Thursday, June 23, 2016

Pergola Garden Revival

Since we bought this property two years ago, I have wanted to give it a name. This all started with a trip to the Cotswolds in 2013. So many properties we visited or walked past had lovely wooden signs announcing their identity, and they had nothing having to do with the owners' names. They were descriptors of the places, and I thought they gave them additional character. 

Here's an example

For a while, I was lobbying for Dixter Grange because Great Dixter is my favorite garden, and the word grange seemed to describe our property quite well (a country house with farm buildings attached). We have buildings and structures aplenty around here. While I have always loved the barn, the rest of the structures have been a little less pleasing. They have potential, but they look so tired, largely from their grey wash stain. The pergola is one such structure that has bothered me a bit.

Here's the sad pergola sitting in an overgrown mess

Once we had cleared the lower tier of the garden next to the pergola last year, I started planting the area and creating a relaxing shade garden. Its tidied appearance drew me out on a few days this spring. I stretched out on the small bench to grade portfolios and enjoy the beautiful weather. That made me wish I had an even better, more comfortable space, so I set about creating one. That, my friends, proved to be a very slippery slope.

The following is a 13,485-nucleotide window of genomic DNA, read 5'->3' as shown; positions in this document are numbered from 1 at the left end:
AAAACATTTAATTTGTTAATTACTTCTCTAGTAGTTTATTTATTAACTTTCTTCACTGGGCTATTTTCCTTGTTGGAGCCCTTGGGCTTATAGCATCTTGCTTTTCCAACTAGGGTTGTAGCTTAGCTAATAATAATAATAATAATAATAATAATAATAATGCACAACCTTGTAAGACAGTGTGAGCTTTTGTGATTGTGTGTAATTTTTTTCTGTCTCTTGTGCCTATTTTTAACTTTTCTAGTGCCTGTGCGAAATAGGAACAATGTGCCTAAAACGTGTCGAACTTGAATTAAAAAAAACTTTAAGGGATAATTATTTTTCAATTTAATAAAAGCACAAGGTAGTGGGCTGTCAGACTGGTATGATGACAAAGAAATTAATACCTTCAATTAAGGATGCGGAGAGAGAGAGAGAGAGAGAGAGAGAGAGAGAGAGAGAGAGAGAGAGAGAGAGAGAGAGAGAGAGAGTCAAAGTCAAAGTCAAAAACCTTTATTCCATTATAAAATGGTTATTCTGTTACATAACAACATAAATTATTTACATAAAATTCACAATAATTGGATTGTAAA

It began with changing the color of the pergola stain. That made the pergola look better but the slab beneath all the more tired. So I stained the slab. Then the abandoned lanterns bothered me, so I scrubbed them clean, painted them copper, and moved them to the inside of the posts, along with two of my own lanterns that I cleaned and painted to match. Then I deemed the bench too small. So I built an enormous bench, 6.5 feet long by 2.5 feet wide. I modified a design by Ana White so that I could have more of a daybed, and I used 2x6s for the main frame so that I could put a lid on the seat and make a storage area for the cushions. It cost $170, which is $20 over my budget, but after much building, staining, and sewing, I really am pleased with the transformation. It's now a comfortable, inviting place to find some shade during the day.

It barely resembles its former self

The fountain makes this a really relaxing space
And at night, it has a whole other atmosphere. I wrapped the sphere in the center with solar lights. Although I would prefer a warmer color to the lights, I do like what they add to the space. 

There's a little someone who clearly approves the changes,
probably because the cushions are so comfortable

Now all we have to do is clear the upper tier of the garden, which will take some doing since there's poison ivy running throughout, and we're both terribly allergic. It's a job that needs to be done this summer, though.

And we still need to come up with a good name for the property.


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